Wednesday, April 09, 2014

A three-way battle for the United Methodist Church

The following is an opinion piece. It is based on observation of the current events of United Methodists. It is not intended as a position piece, arguing a course of action. In other words: my blog, my space to vent. If you care nothing for my opinion, the state of United Methodist affairs, or personal venting, feel free to Google something more to your liking.

Monday, a press release was issued. It was released by Good News, an evangelical United Methodist movement. The press release can be found here. It essentially states the opinion of the Good News staff and board regarding the current state of affairs of the United Methodist Church. It uses the word "untenable" to describe what our current UM reality is. According to Merriam-Webster, untenable means, " not capable of being defended against attack or criticism : not tenable"  The situation they are referring to is the "united" portion of United Methodist. 

Response to this statement is clearly divided. Some saying this is honest and inevitable. Others are saying it is arrogance and bigotry. Still others are saying it is contrary to Christian spirit and does not reflect God's purpose for the Church. 

The issue is not homosexuality, by the way. That is a catalyst issue, though. What Good News offers as the problem is: 

  1. Failure to uphold the covenant laid out in the Book of Discipline of the United Methodist Church.
  2. Failure to hold accountable those who violate the law set down in the Book of Discipline.
  3. Conflicting worldviews among the United Methodist people which include the issues of authority of Scripture and the nature of our covenant. 
Because of these issues, Good News claims that the United Methodist Church is open to attack and criticism. Now, who or what would attack the United Methodist Church, I would not care to explore. But criticism is another issue. We are under the ecclesiastical microscope.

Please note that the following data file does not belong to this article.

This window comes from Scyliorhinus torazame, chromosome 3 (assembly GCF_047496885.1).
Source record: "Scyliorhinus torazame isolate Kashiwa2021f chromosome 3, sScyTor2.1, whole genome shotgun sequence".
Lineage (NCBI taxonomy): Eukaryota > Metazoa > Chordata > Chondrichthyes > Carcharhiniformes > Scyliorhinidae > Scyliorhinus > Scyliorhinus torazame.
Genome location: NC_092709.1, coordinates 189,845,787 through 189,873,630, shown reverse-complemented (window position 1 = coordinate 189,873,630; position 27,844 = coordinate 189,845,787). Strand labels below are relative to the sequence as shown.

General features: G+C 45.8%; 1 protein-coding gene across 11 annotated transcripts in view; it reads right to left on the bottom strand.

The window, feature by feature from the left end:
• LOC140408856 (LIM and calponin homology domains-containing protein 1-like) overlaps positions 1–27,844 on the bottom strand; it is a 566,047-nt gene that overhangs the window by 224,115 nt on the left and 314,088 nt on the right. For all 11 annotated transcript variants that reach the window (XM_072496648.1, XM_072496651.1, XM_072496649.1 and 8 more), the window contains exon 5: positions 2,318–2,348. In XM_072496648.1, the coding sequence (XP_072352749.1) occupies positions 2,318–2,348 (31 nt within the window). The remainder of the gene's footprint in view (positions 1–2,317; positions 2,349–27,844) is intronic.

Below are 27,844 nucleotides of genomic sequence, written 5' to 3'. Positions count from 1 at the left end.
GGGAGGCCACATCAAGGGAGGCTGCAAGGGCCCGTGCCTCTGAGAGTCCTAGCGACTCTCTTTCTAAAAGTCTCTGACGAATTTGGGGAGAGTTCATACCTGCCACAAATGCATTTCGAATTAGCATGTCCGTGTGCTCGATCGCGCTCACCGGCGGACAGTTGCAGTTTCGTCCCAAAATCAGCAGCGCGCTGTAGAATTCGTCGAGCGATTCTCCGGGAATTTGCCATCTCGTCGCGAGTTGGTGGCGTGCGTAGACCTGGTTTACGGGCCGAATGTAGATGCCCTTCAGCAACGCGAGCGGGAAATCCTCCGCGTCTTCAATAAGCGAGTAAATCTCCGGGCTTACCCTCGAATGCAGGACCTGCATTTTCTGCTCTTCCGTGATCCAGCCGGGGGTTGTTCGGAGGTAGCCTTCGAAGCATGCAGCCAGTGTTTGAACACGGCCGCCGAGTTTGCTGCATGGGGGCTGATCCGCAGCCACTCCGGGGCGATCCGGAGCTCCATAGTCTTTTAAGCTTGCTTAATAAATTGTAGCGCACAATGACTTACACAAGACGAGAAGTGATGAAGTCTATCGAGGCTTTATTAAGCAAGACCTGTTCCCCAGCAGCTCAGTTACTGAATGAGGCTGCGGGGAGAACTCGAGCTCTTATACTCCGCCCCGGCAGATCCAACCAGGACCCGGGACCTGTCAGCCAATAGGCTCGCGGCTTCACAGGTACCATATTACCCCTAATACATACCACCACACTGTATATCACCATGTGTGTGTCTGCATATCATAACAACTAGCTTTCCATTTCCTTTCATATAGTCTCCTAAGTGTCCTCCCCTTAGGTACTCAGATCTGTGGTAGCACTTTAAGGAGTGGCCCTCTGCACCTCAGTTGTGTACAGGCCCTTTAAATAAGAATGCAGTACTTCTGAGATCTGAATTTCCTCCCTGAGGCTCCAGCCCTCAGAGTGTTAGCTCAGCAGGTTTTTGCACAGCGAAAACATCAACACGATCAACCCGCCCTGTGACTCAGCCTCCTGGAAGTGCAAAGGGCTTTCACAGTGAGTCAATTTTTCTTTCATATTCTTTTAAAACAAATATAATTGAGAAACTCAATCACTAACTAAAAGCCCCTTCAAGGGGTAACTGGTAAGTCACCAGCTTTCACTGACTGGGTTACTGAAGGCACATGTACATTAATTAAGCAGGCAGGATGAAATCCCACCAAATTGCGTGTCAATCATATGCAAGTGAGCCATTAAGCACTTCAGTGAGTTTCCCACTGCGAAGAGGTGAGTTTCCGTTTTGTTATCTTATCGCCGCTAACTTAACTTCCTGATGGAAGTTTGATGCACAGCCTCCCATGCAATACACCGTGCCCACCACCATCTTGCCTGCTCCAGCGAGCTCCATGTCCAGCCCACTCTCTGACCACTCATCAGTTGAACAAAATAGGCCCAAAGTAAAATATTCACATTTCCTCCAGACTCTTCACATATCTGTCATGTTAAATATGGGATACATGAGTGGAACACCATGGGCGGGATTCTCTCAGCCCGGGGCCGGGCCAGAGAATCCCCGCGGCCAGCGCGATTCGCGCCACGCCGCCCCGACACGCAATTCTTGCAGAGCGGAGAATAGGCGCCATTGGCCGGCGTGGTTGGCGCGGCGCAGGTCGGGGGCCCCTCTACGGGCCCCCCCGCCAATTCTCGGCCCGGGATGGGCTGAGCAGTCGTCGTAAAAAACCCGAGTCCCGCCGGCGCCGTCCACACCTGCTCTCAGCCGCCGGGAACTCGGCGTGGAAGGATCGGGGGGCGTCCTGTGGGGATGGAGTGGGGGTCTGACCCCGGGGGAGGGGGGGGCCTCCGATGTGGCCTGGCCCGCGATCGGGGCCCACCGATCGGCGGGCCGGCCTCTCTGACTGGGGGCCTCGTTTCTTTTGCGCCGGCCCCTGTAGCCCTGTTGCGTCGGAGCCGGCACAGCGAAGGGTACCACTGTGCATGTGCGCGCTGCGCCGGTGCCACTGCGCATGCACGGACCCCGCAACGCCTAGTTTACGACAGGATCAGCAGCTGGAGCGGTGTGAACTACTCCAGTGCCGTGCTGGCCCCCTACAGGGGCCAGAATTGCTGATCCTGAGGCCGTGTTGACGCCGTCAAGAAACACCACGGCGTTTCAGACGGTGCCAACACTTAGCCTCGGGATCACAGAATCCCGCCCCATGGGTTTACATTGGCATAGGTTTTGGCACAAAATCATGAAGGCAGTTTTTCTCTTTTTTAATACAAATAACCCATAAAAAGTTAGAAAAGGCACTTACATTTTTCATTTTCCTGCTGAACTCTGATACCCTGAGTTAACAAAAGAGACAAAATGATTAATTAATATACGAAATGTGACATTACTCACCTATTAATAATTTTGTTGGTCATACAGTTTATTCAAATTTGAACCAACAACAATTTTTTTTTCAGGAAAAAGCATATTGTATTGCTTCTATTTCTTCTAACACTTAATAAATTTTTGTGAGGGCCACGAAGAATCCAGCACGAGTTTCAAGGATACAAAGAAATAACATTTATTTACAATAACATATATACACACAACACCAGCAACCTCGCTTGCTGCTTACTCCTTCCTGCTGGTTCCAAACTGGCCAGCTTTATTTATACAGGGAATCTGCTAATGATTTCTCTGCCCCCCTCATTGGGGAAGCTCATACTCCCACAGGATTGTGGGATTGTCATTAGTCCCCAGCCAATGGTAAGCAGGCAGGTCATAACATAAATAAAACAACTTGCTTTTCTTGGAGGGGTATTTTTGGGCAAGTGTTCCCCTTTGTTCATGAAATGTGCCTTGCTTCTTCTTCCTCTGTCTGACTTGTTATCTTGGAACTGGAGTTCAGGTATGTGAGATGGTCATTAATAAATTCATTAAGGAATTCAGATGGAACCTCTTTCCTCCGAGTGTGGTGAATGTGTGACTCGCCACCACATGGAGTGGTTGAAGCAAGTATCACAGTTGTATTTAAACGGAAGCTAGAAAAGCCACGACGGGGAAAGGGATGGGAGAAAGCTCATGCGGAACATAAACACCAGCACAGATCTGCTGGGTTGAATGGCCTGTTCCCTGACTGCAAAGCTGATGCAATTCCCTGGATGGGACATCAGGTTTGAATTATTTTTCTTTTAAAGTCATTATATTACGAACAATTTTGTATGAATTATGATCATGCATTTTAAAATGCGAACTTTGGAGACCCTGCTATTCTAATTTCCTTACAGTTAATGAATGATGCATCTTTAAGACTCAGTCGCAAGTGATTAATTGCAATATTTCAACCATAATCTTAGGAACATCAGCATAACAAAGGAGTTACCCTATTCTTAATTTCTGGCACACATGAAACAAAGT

The unchurched world doesn't really care what we do. The regard of those outside of our church walls falls between disinterest, ignorance, and vindication. But we are now in the spotlight of church politics. The Protestant church world is watching to see what we are going to do. The United Methodist Church is one of the largest denominations in the United States. We hold a very prominent place among church structures. And how we proceed will leave a mark on the ecclesial landscape. 

I think it is time to be critical. I feel that we have put on a good face long enough. It is time to uncover the skeletons hiding in the closet, bring out the dirty laundry, and have a good house cleaning. We have been dishonest for too long. We have tried to preserve the peace but peace is sorely lacking.

We are a church divided. I'm sorry that is the state of affairs. We cannot call the divisions that are currently simmering a state of unity. There are some fundamental differences that are being polarized the longer we go like this. The interesting aspect of this polarizing effect is that it is not a two-sided division. 

As I view the issues being presented, I see a three-way fight shaping up. Yes, I said a fight. We have three positions within the UMC that are getting increasingly louder. My experience is, the louder you get, the more obvious it's a fight. But the three sides of this fight are beginning to put stress on the "united" part of the UMC.

Here is what I see:
1. You have those who agree with Good News to some degree. They see that the covenant is no longer being used as a standard for identity. They see that Scripture is no longer viewed as traditionally authoritative by some within the body. They argue that the only way for the UMC to go forward into the future together is submission to the authority of Scripture and Discipline

2. You have those who would support the views of the Reconciling Ministries Network, a movement within the UMC that strives for acceptance, justice, and equality of all persons. They believe that the church is called to welcome all people into full fellowship. Scripture and the Discipline allow this approach to ministry. But in reflection upon exclusionary items, they agree that we can adapt to the changing world. What is more important is declaring the love of God. They argue that the only way for the UMC to go forward is to put aside laws and boundaries that limit persons experiencing the full love of God in the church.

3. You have those who believe that the UMC is to be a church united. Unity is God's will for Christians. Division goes against the common commandment "love one another". Dissolution of the UMC would be the admission that the church has failed. They argue that the only way for the UMC to go forward is to find the points of common spirit among the sides, compromise on issues that divide, and reconcile the fellowship in some way to preserve unity.